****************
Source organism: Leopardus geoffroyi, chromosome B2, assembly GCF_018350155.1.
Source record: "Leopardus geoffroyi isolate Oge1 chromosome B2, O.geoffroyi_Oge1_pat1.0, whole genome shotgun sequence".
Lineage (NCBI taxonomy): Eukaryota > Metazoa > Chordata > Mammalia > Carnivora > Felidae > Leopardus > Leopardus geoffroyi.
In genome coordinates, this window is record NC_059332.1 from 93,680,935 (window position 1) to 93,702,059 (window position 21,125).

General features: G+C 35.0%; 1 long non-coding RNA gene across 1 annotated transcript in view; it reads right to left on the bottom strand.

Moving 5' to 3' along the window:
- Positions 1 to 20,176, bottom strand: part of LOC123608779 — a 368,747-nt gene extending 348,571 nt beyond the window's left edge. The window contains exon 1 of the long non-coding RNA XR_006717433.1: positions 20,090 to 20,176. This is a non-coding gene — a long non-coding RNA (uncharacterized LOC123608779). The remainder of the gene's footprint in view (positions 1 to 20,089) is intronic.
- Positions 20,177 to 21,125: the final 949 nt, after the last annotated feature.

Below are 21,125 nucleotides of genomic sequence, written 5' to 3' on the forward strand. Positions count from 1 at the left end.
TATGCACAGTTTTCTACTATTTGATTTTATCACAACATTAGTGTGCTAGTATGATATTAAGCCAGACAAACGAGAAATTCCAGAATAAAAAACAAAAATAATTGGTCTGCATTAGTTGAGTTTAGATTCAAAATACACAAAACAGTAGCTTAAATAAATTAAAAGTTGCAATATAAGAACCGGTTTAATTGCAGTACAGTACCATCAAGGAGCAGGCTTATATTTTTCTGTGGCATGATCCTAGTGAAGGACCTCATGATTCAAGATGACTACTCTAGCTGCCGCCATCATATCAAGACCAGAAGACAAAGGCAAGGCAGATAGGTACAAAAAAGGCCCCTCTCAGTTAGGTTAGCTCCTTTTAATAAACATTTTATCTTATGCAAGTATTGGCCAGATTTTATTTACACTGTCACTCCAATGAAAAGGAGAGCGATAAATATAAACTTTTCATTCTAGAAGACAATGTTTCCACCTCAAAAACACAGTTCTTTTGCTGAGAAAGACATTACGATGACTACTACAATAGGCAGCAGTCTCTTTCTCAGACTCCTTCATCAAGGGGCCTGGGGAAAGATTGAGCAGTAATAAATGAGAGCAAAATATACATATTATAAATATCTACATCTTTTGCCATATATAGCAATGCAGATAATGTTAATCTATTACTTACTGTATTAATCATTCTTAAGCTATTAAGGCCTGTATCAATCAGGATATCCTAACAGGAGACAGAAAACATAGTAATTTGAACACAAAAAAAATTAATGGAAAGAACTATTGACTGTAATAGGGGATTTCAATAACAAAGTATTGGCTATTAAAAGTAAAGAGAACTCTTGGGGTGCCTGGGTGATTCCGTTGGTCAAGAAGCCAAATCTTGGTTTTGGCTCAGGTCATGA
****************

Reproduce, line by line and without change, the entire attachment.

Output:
Source organism: Leopardus geoffroyi, chromosome B2, assembly GCF_018350155.1.
Source record: "Leopardus geoffroyi isolate Oge1 chromosome B2, O.geoffroyi_Oge1_pat1.0, whole genome shotgun sequence".
Lineage (NCBI taxonomy): Eukaryota > Metazoa > Chordata > Mammalia > Carnivora > Felidae > Leopardus > Leopardus geoffroyi.
In genome coordinates, this window is record NC_059332.1 from 93,680,935 (window position 1) to 93,702,059 (window position 21,125).

General features: G+C 35.0%; 1 long non-coding RNA gene across 1 annotated transcript in view; it reads right to left on the bottom strand.

Moving 5' to 3' along the window:
- Positions 1 to 20,176, bottom strand: part of LOC123608779 — a 368,747-nt gene extending 348,571 nt beyond the window's left edge. The window contains exon 1 of the long non-coding RNA XR_006717433.1: positions 20,090 to 20,176. This is a non-coding gene — a long non-coding RNA (uncharacterized LOC123608779). The remainder of the gene's footprint in view (positions 1 to 20,089) is intronic.
- Positions 20,177 to 21,125: the final 949 nt, after the last annotated feature.

Below are 21,125 nucleotides of genomic sequence, written 5' to 3' on the forward strand. Positions count from 1 at the left end.
TATGCACAGTTTTCTACTATTTGATTTTATCACAACATTAGTGTGCTAGTATGATATTAAGCCAGACAAACGAGAAATTCCAGAATAAAAAACAAAAATAATTGGTCTGCATTAGTTGAGTTTAGATTCAAAATACACAAAACAGTAGCTTAAATAAATTAAAAGTTGCAATATAAGAACCGGTTTAATTGCAGTACAGTACCATCAAGGAGCAGGCTTATATTTTTCTGTGGCATGATCCTAGTGAAGGACCTCATGATTCAAGATGACTACTCTAGCTGCCGCCATCATATCAAGACCAGAAGACAAAGGCAAGGCAGATAGGTACAAAAAAGGCCCCTCTCAGTTAGGTTAGCTCCTTTTAATAAACATTTTATCTTATGCAAGTATTGGCCAGATTTTATTTACACTGTCACTCCAATGAAAAGGAGAGCGATAAATATAAACTTTTCATTCTAGAAGACAATGTTTCCACCTCAAAAACACAGTTCTTTTGCTGAGAAAGACATTACGATGACTACTACAATAGGCAGCAGTCTCTTTCTCAGACTCCTTCATCAAGGGGCCTGGGGAAAGATTGAGCAGTAATAAATGAGAGCAAAATATACATATTATAAATATCTACATCTTTTGCCATATATAGCAATGCAGATAATGTTAATCTATTACTTACTGTATTAATCATTCTTAAGCTATTAAGGCCTGTATCAATCAGGATATCCTAACAGGAGACAGAAAACATAGTAATTTGAACACAAAAAAAATTAATGGAAAGAACTATTGACTGTAATAGGGGATTTCAATAACAAAGTATTGGCTATTAAAAGTAAAGAGAACTCTTGGGGTGCCTGGGTGATTCCGTTGGTCAAGAAGCCAAATCTTGGTTTTGGCTCAGGTCATGA